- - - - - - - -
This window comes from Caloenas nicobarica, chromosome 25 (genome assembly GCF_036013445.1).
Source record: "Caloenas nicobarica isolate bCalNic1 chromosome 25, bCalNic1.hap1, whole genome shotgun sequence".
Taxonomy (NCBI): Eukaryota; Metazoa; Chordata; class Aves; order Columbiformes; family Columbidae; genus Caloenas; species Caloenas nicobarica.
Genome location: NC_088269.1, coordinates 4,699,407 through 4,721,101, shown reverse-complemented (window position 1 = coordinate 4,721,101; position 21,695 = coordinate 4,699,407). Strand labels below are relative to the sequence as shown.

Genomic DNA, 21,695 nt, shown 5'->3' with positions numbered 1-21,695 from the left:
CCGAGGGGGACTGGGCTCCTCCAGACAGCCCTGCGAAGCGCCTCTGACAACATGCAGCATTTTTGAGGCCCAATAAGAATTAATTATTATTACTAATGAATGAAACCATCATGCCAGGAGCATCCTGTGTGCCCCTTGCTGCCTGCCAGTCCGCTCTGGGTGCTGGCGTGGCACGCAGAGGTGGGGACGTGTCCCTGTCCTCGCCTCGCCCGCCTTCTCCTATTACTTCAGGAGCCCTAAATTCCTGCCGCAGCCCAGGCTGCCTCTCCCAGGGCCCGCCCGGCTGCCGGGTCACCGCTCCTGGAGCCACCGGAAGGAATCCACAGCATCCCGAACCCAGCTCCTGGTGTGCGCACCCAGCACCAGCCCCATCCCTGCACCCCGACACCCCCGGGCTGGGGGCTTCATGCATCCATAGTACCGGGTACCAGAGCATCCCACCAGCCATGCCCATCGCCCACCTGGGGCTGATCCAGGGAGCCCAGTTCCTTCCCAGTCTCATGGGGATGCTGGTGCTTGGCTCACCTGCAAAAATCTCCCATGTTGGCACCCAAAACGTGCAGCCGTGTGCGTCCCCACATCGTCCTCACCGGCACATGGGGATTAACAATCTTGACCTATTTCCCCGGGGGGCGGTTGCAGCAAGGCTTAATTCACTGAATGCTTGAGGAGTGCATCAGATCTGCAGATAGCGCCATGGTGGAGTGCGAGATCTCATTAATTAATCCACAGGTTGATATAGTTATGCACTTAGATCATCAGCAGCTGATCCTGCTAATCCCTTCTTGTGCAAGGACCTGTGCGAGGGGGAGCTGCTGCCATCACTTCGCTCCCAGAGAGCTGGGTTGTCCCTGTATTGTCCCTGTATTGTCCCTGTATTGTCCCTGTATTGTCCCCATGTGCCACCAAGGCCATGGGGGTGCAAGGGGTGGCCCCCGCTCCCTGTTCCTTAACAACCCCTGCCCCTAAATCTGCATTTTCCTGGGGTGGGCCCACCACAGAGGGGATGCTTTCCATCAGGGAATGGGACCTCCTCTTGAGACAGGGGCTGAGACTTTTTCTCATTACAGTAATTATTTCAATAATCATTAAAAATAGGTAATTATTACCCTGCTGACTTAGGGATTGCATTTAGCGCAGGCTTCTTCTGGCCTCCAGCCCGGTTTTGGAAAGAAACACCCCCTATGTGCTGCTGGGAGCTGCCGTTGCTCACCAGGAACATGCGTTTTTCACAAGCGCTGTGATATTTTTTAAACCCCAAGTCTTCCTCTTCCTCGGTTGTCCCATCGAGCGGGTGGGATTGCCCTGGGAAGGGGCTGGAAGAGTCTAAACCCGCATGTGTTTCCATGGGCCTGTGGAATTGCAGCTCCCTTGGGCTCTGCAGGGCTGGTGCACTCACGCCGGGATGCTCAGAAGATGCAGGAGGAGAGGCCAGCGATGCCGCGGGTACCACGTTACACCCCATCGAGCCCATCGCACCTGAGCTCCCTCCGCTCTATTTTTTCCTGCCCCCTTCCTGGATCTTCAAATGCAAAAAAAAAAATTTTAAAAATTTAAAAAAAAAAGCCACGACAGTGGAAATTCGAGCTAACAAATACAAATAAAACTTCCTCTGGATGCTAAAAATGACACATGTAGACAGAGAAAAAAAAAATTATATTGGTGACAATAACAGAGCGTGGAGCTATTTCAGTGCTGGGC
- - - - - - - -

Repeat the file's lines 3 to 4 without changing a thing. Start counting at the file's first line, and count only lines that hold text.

Taxonomy (NCBI): Eukaryota; Metazoa; Chordata; class Aves; order Columbiformes; family Columbidae; genus Caloenas; species Caloenas nicobarica.
Genome location: NC_088269.1, coordinates 4,699,407 through 4,721,101, shown reverse-complemented (window position 1 = coordinate 4,721,101; position 21,695 = coordinate 4,699,407). Strand labels below are relative to the sequence as shown.